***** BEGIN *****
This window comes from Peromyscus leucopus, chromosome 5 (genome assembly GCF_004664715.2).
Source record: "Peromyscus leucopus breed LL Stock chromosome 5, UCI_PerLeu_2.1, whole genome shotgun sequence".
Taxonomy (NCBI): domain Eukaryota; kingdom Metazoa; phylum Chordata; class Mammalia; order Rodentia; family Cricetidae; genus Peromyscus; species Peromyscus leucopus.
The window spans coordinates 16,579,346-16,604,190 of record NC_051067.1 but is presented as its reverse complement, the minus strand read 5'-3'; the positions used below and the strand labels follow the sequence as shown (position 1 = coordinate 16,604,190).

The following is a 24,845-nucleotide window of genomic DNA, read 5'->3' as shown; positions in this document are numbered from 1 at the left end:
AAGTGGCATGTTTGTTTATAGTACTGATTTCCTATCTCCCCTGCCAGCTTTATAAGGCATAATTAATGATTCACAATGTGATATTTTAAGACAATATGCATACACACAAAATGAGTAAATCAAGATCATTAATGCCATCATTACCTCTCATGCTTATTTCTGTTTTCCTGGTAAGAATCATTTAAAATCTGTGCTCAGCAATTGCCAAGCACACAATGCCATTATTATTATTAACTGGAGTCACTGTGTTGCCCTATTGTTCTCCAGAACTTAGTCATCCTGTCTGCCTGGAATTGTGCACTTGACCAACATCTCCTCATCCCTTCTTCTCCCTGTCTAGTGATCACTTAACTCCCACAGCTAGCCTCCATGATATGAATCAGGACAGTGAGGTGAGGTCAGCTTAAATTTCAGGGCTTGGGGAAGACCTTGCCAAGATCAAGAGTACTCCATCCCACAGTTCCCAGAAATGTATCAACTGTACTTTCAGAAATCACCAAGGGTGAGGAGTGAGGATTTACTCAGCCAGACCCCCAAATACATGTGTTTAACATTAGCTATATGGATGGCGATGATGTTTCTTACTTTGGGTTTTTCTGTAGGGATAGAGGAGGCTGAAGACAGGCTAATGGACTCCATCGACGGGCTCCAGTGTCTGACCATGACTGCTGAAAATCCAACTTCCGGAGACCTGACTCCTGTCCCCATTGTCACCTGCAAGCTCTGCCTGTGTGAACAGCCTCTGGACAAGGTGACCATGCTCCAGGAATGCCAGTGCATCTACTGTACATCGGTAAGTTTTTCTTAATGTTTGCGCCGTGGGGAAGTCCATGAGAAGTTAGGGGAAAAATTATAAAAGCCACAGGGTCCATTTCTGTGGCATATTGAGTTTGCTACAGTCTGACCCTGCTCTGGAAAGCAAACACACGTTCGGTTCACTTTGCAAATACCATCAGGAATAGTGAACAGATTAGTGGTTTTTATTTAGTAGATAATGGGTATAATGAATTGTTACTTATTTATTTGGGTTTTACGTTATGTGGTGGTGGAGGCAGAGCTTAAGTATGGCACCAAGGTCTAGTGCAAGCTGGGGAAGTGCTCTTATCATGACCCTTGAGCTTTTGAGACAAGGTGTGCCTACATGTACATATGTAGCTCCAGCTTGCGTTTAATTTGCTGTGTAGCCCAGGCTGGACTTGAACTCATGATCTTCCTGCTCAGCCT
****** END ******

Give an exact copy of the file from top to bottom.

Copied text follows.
This window comes from Peromyscus leucopus, chromosome 5 (genome assembly GCF_004664715.2).
Source record: "Peromyscus leucopus breed LL Stock chromosome 5, UCI_PerLeu_2.1, whole genome shotgun sequence".
Taxonomy (NCBI): domain Eukaryota; kingdom Metazoa; phylum Chordata; class Mammalia; order Rodentia; family Cricetidae; genus Peromyscus; species Peromyscus leucopus.
The window spans coordinates 16,579,346-16,604,190 of record NC_051067.1 but is presented as its reverse complement, the minus strand read 5'-3'; the positions used below and the strand labels follow the sequence as shown (position 1 = coordinate 16,604,190).

The following is a 24,845-nucleotide window of genomic DNA, read 5'->3' as shown; positions in this document are numbered from 1 at the left end:
AAGTGGCATGTTTGTTTATAGTACTGATTTCCTATCTCCCCTGCCAGCTTTATAAGGCATAATTAATGATTCACAATGTGATATTTTAAGACAATATGCATACACACAAAATGAGTAAATCAAGATCATTAATGCCATCATTACCTCTCATGCTTATTTCTGTTTTCCTGGTAAGAATCATTTAAAATCTGTGCTCAGCAATTGCCAAGCACACAATGCCATTATTATTATTAACTGGAGTCACTGTGTTGCCCTATTGTTCTCCAGAACTTAGTCATCCTGTCTGCCTGGAATTGTGCACTTGACCAACATCTCCTCATCCCTTCTTCTCCCTGTCTAGTGATCACTTAACTCCCACAGCTAGCCTCCATGATATGAATCAGGACAGTGAGGTGAGGTCAGCTTAAATTTCAGGGCTTGGGGAAGACCTTGCCAAGATCAAGAGTACTCCATCCCACAGTTCCCAGAAATGTATCAACTGTACTTTCAGAAATCACCAAGGGTGAGGAGTGAGGATTTACTCAGCCAGACCCCCAAATACATGTGTTTAACATTAGCTATATGGATGGCGATGATGTTTCTTACTTTGGGTTTTTCTGTAGGGATAGAGGAGGCTGAAGACAGGCTAATGGACTCCATCGACGGGCTCCAGTGTCTGACCATGACTGCTGAAAATCCAACTTCCGGAGACCTGACTCCTGTCCCCATTGTCACCTGCAAGCTCTGCCTGTGTGAACAGCCTCTGGACAAGGTGACCATGCTCCAGGAATGCCAGTGCATCTACTGTACATCGGTAAGTTTTTCTTAATGTTTGCGCCGTGGGGAAGTCCATGAGAAGTTAGGGGAAAAATTATAAAAGCCACAGGGTCCATTTCTGTGGCATATTGAGTTTGCTACAGTCTGACCCTGCTCTGGAAAGCAAACACACGTTCGGTTCACTTTGCAAATACCATCAGGAATAGTGAACAGATTAGTGGTTTTTATTTAGTAGATAATGGGTATAATGAATTGTTACTTATTTATTTGGGTTTTACGTTATGTGGTGGTGGAGGCAGAGCTTAAGTATGGCACCAAGGTCTAGTGCAAGCTGGGGAAGTGCTCTTATCATGACCCTTGAGCTTTTGAGACAAGGTGTGCCTACATGTACATATGTAGCTCCAGCTTGCGTTTAATTTGCTGTGTAGCCCAGGCTGGACTTGAACTCATGATCTTCCTGCTCAGCCT